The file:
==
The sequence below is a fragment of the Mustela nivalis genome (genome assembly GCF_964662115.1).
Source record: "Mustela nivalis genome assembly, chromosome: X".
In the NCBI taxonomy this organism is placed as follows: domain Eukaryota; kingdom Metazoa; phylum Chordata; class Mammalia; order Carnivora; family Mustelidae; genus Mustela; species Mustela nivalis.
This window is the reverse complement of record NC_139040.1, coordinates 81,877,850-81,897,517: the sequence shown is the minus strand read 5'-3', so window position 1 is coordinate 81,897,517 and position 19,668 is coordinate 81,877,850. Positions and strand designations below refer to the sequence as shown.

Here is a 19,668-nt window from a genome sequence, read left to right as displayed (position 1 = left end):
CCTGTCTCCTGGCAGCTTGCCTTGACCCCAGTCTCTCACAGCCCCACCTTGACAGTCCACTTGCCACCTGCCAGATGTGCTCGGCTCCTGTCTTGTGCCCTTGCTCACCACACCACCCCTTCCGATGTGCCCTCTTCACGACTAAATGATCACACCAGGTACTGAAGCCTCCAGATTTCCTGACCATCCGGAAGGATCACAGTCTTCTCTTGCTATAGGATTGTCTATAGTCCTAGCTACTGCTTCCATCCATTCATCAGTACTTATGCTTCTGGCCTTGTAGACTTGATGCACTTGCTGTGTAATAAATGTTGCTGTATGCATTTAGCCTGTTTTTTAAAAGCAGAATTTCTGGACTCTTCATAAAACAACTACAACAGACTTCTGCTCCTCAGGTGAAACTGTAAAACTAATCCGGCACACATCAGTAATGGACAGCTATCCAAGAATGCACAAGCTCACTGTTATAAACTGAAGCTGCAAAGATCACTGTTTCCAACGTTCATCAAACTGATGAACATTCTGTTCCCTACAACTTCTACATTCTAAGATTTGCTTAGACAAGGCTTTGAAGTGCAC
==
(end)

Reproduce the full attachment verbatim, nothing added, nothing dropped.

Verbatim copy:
The sequence below is a fragment of the Mustela nivalis genome (genome assembly GCF_964662115.1).
Source record: "Mustela nivalis genome assembly, chromosome: X".
In the NCBI taxonomy this organism is placed as follows: domain Eukaryota; kingdom Metazoa; phylum Chordata; class Mammalia; order Carnivora; family Mustelidae; genus Mustela; species Mustela nivalis.
This window is the reverse complement of record NC_139040.1, coordinates 81,877,850-81,897,517: the sequence shown is the minus strand read 5'-3', so window position 1 is coordinate 81,897,517 and position 19,668 is coordinate 81,877,850. Positions and strand designations below refer to the sequence as shown.

Here is a 19,668-nt window from a genome sequence, read left to right as displayed (position 1 = left end):
CCTGTCTCCTGGCAGCTTGCCTTGACCCCAGTCTCTCACAGCCCCACCTTGACAGTCCACTTGCCACCTGCCAGATGTGCTCGGCTCCTGTCTTGTGCCCTTGCTCACCACACCACCCCTTCCGATGTGCCCTCTTCACGACTAAATGATCACACCAGGTACTGAAGCCTCCAGATTTCCTGACCATCCGGAAGGATCACAGTCTTCTCTTGCTATAGGATTGTCTATAGTCCTAGCTACTGCTTCCATCCATTCATCAGTACTTATGCTTCTGGCCTTGTAGACTTGATGCACTTGCTGTGTAATAAATGTTGCTGTATGCATTTAGCCTGTTTTTTAAAAGCAGAATTTCTGGACTCTTCATAAAACAACTACAACAGACTTCTGCTCCTCAGGTGAAACTGTAAAACTAATCCGGCACACATCAGTAATGGACAGCTATCCAAGAATGCACAAGCTCACTGTTATAAACTGAAGCTGCAAAGATCACTGTTTCCAACGTTCATCAAACTGATGAACATTCTGTTCCCTACAACTTCTACATTCTAAGATTTGCTTAGACAAGGCTTTGAAGTGCAC